Tokyo is a city of contrast and balance. Tokyo is where Japan’s rich history of the Royal Family and the Samurai meets modern culture and technology. What should be a city of contradictions is actually one of the most fascinating destinations in the world. These are some of the most popular Tokyo landmarks and tourist attractions:
Also known as Sanja-sama or “Shine of Three Gods”, this is one of the most famous Shintro shrines in Tokyo. Constructed in 1649 during the Japanese Edo period, it honors the three men who established the nearby Sensō-ji temple.
The shrine survived World War II air raids, though much of the surrounding areas did not. The site is used for many festivals, the most popular of which is Sanja Matsuri in May.
Adjacent to the Asakusa Shrine is this Buddhist temple dedicated to the enlightened being Kannon. Legend has it that a statue of Kannon was found by two fishermen in the Sumida River. The village’s chief honored the statue by turning his house into the temple and enshrining it.
This first temple was built in 645 CE, making it the oldest temple in Tokyo. It was heavily bombed in World War II, but has since been rebuilt as a symbol of rebirth for the Japanese people.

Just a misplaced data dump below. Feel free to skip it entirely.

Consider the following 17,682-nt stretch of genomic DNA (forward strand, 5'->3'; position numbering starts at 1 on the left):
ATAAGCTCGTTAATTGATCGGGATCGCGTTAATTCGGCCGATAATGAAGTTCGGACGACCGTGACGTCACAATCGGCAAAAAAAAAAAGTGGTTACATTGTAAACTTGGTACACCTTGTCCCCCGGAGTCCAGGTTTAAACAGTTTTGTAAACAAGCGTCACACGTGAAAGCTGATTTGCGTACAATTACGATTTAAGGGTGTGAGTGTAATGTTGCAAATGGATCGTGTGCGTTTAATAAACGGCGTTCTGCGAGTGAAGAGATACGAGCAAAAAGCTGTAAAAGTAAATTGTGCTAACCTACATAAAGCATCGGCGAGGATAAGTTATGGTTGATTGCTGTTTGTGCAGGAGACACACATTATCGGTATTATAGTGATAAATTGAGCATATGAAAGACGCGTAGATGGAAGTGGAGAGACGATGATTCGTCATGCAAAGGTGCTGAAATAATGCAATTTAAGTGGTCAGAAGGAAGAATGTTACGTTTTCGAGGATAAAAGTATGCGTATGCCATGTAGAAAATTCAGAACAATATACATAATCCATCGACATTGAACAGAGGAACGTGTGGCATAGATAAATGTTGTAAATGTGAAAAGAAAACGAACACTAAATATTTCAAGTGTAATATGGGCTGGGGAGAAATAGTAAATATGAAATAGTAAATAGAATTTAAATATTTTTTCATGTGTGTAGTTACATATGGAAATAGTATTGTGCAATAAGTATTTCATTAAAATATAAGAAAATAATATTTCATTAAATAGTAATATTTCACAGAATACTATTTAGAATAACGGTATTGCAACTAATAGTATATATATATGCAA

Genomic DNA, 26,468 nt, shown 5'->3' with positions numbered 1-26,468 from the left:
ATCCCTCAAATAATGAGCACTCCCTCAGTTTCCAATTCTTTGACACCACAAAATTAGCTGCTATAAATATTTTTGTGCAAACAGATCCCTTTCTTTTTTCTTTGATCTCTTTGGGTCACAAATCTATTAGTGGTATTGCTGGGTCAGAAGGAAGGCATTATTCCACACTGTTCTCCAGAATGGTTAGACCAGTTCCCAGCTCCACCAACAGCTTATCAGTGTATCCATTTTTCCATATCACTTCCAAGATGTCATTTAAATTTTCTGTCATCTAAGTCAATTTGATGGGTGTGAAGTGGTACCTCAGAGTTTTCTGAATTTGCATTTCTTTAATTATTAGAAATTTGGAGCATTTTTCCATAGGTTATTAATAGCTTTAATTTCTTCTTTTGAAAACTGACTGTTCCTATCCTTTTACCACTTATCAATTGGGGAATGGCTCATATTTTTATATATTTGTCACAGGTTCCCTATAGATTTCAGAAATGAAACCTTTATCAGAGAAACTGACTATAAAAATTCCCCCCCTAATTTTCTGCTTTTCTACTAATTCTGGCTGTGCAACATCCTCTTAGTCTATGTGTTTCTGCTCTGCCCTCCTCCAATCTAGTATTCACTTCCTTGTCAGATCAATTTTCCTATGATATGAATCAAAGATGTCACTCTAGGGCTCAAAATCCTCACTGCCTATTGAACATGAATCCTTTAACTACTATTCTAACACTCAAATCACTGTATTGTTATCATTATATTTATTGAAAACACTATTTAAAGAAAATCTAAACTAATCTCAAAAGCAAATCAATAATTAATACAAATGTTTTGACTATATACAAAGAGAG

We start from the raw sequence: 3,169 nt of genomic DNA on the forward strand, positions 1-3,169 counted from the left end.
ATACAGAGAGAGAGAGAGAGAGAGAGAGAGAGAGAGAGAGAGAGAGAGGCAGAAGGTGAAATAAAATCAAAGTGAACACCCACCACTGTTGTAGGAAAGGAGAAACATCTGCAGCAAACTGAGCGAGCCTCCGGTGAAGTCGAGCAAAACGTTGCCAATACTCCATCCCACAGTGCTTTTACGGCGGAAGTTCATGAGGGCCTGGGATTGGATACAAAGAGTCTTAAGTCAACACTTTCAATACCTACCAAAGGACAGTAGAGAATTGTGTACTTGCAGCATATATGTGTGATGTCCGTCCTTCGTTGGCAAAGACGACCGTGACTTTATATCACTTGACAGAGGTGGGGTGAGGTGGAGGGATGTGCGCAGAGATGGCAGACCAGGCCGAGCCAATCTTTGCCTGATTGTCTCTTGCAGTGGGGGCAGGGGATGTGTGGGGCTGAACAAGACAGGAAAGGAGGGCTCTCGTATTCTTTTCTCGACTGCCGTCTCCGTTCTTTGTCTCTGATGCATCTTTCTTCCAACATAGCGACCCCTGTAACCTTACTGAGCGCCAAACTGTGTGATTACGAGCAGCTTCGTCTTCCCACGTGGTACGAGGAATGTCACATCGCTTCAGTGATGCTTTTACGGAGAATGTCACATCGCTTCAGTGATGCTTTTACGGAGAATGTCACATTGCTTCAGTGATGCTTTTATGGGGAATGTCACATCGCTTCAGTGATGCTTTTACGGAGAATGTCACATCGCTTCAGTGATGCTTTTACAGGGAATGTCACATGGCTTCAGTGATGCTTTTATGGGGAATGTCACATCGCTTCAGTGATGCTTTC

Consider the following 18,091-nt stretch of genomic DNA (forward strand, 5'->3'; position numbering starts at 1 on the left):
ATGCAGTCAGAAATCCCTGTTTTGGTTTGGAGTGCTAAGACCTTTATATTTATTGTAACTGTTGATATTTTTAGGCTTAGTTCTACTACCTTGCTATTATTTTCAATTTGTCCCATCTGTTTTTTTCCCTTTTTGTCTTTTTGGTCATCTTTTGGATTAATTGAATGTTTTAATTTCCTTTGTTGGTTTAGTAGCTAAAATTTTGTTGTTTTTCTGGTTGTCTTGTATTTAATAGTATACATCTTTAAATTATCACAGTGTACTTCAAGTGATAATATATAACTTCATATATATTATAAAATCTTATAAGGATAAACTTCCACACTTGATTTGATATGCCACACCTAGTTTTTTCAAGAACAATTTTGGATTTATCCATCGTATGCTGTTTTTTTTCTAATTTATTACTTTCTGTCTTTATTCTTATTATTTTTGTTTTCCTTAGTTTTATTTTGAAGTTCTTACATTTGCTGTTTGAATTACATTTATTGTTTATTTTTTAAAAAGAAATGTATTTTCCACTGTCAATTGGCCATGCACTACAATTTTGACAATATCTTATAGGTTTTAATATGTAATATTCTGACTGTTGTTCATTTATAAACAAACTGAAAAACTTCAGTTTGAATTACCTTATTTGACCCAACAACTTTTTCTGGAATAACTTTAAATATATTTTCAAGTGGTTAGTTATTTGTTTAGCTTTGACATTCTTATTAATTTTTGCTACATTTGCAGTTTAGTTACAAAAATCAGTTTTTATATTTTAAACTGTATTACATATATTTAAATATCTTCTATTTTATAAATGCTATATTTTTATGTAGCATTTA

Adorned with intricate carvings and an enormous red paper lantern, this is the outermost gate leading to Sensō-ji. The “Thunder Gate” has been destroyed and rebuilt many times throughout its history, but it stands as an impressive monument to Japanese art, culture, and spirituality.
The Imperial Palace
This residence of the Emperor and his family is located in the heart of Tokyo. Surrounded by tall stonewalls, the grounds are open to the public for guided tours. Formerly Edo Castle, the current palace is known for its spectacular gardens, moats, and architecture. Much of the present-day structure has been rebuilt since the Second World War.
Tsukiji Fish Market
One of the largest wholesale food markets in the world, this is an attraction enjoyed by tourists and locals alike! Comprised of approximately 900 seafood vendors, the market also boasts kitchen supply stores and restaurants. Be sure to arrive early, however, as this Tokyo landmark closes in the afternoon.
In the middle of Tokyo stands an orange and white lattice structure with observation decks that offer an incredible view of the city’s expanse. The communication and broadcasting tower houses museums, restaurants, and shops. At 1,094 feet, the Tokyo Tower is 43 feet taller than the Eiffel Tower in Paris.